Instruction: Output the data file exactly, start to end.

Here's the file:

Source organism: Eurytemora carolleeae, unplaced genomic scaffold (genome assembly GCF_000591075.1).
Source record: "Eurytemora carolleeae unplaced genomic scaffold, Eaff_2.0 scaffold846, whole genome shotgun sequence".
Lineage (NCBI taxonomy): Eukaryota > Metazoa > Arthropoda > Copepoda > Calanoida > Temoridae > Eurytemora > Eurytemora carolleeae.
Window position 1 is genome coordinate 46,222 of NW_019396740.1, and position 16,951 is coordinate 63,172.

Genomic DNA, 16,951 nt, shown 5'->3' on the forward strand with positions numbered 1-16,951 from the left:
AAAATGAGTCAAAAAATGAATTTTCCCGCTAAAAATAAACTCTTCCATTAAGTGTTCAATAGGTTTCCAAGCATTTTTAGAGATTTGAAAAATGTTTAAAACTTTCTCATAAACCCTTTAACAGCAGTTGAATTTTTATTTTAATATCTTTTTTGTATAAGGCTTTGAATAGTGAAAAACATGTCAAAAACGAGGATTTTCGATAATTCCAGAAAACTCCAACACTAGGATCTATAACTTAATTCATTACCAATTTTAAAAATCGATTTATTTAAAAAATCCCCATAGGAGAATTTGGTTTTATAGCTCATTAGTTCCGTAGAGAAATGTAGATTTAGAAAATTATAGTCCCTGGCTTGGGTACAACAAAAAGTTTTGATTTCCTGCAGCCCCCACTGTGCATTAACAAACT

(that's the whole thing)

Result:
Source organism: Eurytemora carolleeae, unplaced genomic scaffold (genome assembly GCF_000591075.1).
Source record: "Eurytemora carolleeae unplaced genomic scaffold, Eaff_2.0 scaffold846, whole genome shotgun sequence".
Lineage (NCBI taxonomy): Eukaryota > Metazoa > Arthropoda > Copepoda > Calanoida > Temoridae > Eurytemora > Eurytemora carolleeae.
Window position 1 is genome coordinate 46,222 of NW_019396740.1, and position 16,951 is coordinate 63,172.

Genomic DNA, 16,951 nt, shown 5'->3' on the forward strand with positions numbered 1-16,951 from the left:
AAAATGAGTCAAAAAATGAATTTTCCCGCTAAAAATAAACTCTTCCATTAAGTGTTCAATAGGTTTCCAAGCATTTTTAGAGATTTGAAAAATGTTTAAAACTTTCTCATAAACCCTTTAACAGCAGTTGAATTTTTATTTTAATATCTTTTTTGTATAAGGCTTTGAATAGTGAAAAACATGTCAAAAACGAGGATTTTCGATAATTCCAGAAAACTCCAACACTAGGATCTATAACTTAATTCATTACCAATTTTAAAAATCGATTTATTTAAAAAATCCCCATAGGAGAATTTGGTTTTATAGCTCATTAGTTCCGTAGAGAAATGTAGATTTAGAAAATTATAGTCCCTGGCTTGGGTACAACAAAAAGTTTTGATTTCCTGCAGCCCCCACTGTGCATTAACAAACT